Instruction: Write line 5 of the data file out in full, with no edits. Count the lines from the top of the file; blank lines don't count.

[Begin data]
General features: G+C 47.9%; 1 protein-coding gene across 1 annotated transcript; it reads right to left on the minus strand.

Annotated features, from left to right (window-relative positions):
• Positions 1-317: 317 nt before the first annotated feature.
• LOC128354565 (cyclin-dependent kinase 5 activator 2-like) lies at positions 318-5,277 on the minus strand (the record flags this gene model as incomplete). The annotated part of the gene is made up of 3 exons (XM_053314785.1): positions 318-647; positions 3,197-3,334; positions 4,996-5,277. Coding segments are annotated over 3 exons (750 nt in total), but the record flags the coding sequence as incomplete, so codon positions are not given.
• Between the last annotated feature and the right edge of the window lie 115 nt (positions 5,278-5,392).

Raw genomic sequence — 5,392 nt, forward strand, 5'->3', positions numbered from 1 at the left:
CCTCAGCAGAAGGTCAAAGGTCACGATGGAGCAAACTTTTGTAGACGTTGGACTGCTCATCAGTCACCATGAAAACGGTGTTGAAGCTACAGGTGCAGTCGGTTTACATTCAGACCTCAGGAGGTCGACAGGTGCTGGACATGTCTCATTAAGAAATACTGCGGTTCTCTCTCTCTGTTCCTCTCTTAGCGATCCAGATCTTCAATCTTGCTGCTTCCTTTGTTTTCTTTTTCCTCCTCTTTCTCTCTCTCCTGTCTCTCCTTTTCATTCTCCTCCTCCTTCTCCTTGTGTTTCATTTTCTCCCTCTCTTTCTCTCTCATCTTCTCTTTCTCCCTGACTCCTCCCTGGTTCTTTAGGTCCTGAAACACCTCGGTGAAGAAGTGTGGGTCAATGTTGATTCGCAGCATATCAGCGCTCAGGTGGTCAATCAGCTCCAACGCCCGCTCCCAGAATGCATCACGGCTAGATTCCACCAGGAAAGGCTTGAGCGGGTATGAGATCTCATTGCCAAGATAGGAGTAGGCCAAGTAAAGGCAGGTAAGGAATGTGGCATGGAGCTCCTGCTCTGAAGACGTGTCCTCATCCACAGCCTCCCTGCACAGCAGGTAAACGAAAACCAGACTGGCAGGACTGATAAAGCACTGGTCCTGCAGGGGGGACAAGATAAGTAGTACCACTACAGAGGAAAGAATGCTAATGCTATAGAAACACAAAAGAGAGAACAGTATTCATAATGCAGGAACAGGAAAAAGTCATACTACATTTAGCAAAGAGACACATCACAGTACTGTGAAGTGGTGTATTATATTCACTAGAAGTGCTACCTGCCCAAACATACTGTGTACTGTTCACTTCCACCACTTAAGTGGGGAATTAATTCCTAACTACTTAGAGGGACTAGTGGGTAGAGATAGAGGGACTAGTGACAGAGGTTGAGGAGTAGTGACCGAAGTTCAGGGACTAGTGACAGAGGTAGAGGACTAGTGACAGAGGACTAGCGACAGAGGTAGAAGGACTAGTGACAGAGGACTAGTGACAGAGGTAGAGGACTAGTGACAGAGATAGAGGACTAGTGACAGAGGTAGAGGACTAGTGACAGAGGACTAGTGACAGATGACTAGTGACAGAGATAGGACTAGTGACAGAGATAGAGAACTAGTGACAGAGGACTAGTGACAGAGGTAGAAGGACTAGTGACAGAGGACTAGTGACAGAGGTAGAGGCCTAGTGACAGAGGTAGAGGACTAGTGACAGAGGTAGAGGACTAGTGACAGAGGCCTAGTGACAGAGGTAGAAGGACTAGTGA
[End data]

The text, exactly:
• Between the last annotated feature and the right edge of the window lie 115 nt (positions 5,278-5,392).